1  
@Zaid, thanks to your answer, I've now learned how to use threads to solve a real problem. Had some trouble making the playAudio sub working though. To make the music play, I changed the sub to this: sub playAudio { my $winmm = new Win32::MediaPlayer; $winmm->load('1.mp3') or die 'Could not load file: $!'; while(1){ $winmm->play; $winmm->volume(100); sleep(4); last if $killAudio; } } In the test, the music lasts about 4 seconds. Otherwise, the music simply refuses to play. Anyway I'm happy that I've solved the problem. –  Mike Mar 12 '10 at 3:30
1  
@Mike: You're welcome! I've just taken a look at the Win32::MediaPlayer module documentation on CPAN. You could use sleep($winmm->length/1000); to allow the code to pause for long enough to play the entire audio file. (And use Time::HiRes; + usleep($winmm->length); would have the same result) –  Zaid Mar 12 '10 at 7:03
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You may try to fork, like this:

So you will create 2 threads, one of which will play your music and second one will do all your other stuff.

You should also think on terminating your music thread by some condition

    my @child_pids = ();
    my $pid = fork();
    if ($pid)
    {
        # parent
        push(@child_pids, $pid);
        Do some stuff;
        last if some condition is met
    }
    elsif ($pid == 0)
    {
        # child
        while(1){
         my $winmm = new Win32::MediaPlayer;   
         $winmm->load('1.mp3'); $winmm->play; $winmm->volume(100);
        }
        exit(0);
    }
    else
    {
        die "couldn’t fork: $!\n";
    }
share|improve this answer
    
@user278023, thanks, thanks, this looks like a very good solution :) Thanks alot! –  Mike Mar 11 '10 at 8:06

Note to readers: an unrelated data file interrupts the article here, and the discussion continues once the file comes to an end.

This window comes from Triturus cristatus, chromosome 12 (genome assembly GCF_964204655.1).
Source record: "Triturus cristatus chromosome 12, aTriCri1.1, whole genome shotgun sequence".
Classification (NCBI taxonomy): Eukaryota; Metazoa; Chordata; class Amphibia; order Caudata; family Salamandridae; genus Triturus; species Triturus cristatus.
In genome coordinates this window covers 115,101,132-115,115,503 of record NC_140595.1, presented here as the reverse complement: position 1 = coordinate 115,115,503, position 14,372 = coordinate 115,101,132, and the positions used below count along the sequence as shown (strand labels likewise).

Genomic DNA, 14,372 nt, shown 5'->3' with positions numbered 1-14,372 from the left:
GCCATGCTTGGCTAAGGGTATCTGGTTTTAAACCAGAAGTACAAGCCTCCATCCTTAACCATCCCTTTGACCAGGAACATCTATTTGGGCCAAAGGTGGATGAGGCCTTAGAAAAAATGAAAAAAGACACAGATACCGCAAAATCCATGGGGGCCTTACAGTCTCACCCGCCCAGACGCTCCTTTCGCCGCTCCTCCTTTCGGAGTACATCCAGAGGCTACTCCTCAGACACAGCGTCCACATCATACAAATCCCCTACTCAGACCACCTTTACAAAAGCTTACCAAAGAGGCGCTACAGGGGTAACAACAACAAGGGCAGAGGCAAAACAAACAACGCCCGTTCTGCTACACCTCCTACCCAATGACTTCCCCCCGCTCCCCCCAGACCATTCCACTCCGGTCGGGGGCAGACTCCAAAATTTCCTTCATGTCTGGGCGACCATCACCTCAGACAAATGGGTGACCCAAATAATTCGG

1  
You are welcome. I have slightly updated code: now you can use saved pids to kill child process in parent when necessary. –  Miollnyr Mar 11 '10 at 8:13
    
@user278023, Thanks to your answer, I'm glad that I've learned how to use fork() to solve a real problem. I had a little problem with this Win32::Mediaplayer module though. To make the music play repeatedly, I have to code in the while(1) loop like this: $winmm->load('1.mp3'); $winmm->play; $winmm->volume(100);sleep(4); The music lasts around 4 seconds in the test, without this sleep(4) line, the music simply refuses to play. Well, I'm glad that I've finally got the script working :) Thanks. –  Mike Mar 12 '10 at 3:24
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If your doSomething() stage fits naturally within a looping structure, you can simply check the status of the song periodically and seek back to the beginning if the song has ended -- admittedly a hack, but easy.

use strict;
use warnings;

use Win32::MediaPlayer;
my $winmm = Win32::MediaPlayer->new;

$winmm->load($ARGV[0]) or die $!;
$winmm->play;
my $end_of_song = $winmm->length;

# doSomething
for (1 .. 1000){
    # Perform difficult computations...
    sleep 2;

    # Has song ended?
    $winmm->seek(0) if $winmm->pos >= $end_of_song;
}
share|improve this answer
    
+1 for a solution without threads, no need to add more complexity than is needed –  Eric Strom Mar 11 '10 at 14:01
    
@FM, this also looks workable. Thanks :) –  Mike Mar 12 '10 at 3:33
    
@FM, on second thoughts, no. it doesn't fit the bill. the song ends before difficult computations ends. I want the song to be on before difficult computations ends. –  Mike Mar 12 '10 at 3:40